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Re: Buster and apt wanting to remove tons of packages...




On Tue, 2018-07-10 at 14:08 +0100, Joe wrote:
> 
> What I do is to temporarily switch from upgrade-system to Synaptic. It
> is relatively quick to select a few innocent-looking packages from the
> big list, and check that they go through without a problem. After a few
> tries, you can see where the trouble is, and leave those packages at
> the current state. People comfortable with the aptitude interactive
> interface can do the same there, but for some reason, I prefer
> Synaptic. Generally the state of difficulty lasts only a few days,
> though it can go on for a week or two sometimes.

I also tend to do something like that, but I'm worried that upgrading like
this can broke things badly, especially when upgrading shared libraries, or
some (but not all) packages related to a program. For example, I don't know..
Situation like "yeah, I'll upgrade my terminal because it's harmless", and then
it stops working because I did not upgrade also lib-foo-bar-baz which is used
by my terminal. So let's upgrade lib-foo-bar-baz! but I cannot upgrade it now
because trying to upgrade it wants to remove a ton of other software that I use.
And maybe I cannot install another terminal either because it's GUI software,
which installation triggers all the cascade of removal of other things, etc etc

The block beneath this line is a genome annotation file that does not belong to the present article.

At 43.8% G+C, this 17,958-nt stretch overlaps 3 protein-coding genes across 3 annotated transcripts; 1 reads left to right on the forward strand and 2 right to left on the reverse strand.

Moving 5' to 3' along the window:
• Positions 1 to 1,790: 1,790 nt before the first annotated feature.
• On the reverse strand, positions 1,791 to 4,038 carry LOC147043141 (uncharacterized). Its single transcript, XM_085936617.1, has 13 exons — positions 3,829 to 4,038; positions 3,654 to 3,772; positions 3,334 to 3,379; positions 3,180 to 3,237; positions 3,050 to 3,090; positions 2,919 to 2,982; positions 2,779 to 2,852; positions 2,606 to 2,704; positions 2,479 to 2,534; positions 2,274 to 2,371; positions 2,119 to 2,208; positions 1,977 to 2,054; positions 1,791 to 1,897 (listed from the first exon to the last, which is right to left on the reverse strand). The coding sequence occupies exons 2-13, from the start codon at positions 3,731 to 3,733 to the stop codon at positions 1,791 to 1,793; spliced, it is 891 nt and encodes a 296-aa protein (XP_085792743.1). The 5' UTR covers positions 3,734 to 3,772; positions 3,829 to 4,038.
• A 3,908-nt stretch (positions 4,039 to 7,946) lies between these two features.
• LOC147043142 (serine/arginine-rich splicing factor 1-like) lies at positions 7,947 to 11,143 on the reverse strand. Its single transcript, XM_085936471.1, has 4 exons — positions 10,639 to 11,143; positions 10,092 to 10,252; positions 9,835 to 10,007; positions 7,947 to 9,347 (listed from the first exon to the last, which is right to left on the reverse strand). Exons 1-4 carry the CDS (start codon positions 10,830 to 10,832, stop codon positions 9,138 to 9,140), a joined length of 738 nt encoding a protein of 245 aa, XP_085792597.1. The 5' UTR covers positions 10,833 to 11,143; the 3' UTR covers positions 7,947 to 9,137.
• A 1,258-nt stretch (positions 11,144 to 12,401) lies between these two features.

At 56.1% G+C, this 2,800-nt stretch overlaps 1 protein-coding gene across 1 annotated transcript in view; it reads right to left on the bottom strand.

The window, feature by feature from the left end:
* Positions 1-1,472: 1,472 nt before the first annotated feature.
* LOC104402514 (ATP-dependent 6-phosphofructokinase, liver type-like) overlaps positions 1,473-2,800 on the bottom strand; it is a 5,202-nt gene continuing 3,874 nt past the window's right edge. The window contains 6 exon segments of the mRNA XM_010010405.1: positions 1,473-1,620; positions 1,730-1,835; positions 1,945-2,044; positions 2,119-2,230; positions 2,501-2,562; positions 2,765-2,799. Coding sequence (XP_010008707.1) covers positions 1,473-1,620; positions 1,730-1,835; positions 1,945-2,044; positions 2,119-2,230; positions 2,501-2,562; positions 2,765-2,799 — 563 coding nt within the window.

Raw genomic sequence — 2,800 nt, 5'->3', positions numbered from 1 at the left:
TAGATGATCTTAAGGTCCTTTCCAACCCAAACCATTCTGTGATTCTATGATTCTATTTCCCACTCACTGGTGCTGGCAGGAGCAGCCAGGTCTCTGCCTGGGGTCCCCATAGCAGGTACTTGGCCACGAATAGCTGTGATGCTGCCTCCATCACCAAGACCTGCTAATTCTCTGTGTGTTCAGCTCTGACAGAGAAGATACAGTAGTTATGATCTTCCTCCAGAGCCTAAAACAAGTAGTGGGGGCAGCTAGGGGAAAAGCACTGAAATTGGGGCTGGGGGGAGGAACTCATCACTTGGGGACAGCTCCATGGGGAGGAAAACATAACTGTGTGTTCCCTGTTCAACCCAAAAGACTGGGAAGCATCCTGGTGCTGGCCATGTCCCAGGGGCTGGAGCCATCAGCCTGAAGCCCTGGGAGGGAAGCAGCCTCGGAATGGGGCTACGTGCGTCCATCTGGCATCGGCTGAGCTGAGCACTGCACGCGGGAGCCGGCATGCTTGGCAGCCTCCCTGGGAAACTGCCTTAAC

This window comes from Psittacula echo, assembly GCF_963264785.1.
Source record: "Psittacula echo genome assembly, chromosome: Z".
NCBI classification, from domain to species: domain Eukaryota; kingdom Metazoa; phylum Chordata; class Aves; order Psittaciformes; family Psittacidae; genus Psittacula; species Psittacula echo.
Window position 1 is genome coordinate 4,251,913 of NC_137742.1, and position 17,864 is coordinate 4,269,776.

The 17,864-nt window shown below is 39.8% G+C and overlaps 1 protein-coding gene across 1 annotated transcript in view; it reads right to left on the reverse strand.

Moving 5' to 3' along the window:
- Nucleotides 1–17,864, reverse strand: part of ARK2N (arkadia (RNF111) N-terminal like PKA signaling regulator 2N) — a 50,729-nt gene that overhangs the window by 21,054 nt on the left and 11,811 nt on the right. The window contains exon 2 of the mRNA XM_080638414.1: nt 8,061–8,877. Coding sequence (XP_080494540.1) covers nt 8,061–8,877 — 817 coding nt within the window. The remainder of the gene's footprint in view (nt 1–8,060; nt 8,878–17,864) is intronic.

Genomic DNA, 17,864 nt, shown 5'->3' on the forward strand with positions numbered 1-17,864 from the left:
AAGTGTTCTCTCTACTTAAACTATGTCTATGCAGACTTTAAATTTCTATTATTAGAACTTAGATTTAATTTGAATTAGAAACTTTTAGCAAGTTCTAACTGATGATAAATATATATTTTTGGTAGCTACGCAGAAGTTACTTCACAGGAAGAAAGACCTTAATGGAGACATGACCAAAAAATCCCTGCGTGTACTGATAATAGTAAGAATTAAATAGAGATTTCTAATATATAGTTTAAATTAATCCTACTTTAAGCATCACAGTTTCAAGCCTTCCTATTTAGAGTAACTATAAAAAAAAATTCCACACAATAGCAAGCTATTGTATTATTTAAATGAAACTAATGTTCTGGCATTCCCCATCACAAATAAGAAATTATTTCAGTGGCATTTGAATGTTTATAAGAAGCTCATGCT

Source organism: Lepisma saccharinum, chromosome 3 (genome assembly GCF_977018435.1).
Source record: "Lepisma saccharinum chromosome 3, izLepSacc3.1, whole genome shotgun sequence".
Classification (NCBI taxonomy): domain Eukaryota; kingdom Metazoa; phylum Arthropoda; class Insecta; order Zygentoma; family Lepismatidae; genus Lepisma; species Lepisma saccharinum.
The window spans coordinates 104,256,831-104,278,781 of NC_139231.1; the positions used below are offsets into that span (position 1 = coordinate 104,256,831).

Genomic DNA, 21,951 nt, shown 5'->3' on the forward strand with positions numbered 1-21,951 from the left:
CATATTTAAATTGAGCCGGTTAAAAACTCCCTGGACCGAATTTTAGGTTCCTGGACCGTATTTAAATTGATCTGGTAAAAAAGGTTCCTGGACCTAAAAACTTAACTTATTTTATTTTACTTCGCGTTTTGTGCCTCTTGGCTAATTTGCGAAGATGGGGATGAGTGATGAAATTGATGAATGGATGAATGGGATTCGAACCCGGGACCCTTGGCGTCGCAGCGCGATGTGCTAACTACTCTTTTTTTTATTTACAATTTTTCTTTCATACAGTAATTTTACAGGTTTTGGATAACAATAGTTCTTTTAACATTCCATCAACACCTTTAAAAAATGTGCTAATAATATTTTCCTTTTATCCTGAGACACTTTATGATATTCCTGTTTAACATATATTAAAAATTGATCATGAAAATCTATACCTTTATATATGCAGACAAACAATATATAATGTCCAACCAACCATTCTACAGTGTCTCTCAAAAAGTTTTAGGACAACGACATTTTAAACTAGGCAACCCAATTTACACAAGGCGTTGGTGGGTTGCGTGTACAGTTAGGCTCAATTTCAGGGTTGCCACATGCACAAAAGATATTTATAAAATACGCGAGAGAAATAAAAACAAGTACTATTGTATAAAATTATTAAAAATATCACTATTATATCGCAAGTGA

etc...

You can say "no, something like that cannot happen" but Murphy's law is
always right behind the corner.

> It's the price you pay for having more up-to-date software than stable
> has. At the point of release of a new Debian stable, testing is
> identical to it. At the time of the next release, about two years
> later, testing is very different, many changes of architecture of major
> systems having been made. If you use testing or unstable over this
> period, you have to ride out these upheavals, hoping that nothing
> important breaks. About eighteen months after release, testing is
> frozen for bug fixing before the next release, and the ride is much
> smoother after that. It's quieter in unstable as well, since unstable
> has to be kept in a condition where it can be copied into testing after
> the release occurs, so changes to unstable have to be kept within
> limits. All hell breaks loose at release time...

Yes, I know the basics of Debian release cycle. I had sid and testing on
this computer before. When the freeze approaches I keep $codename (of the
to-be-released stable distribution) in my sources.list and keep my machine
on stable for some time after the release. But I thought that 2018's spring/summer
was enough time after the release of stretch to try and be on testing again...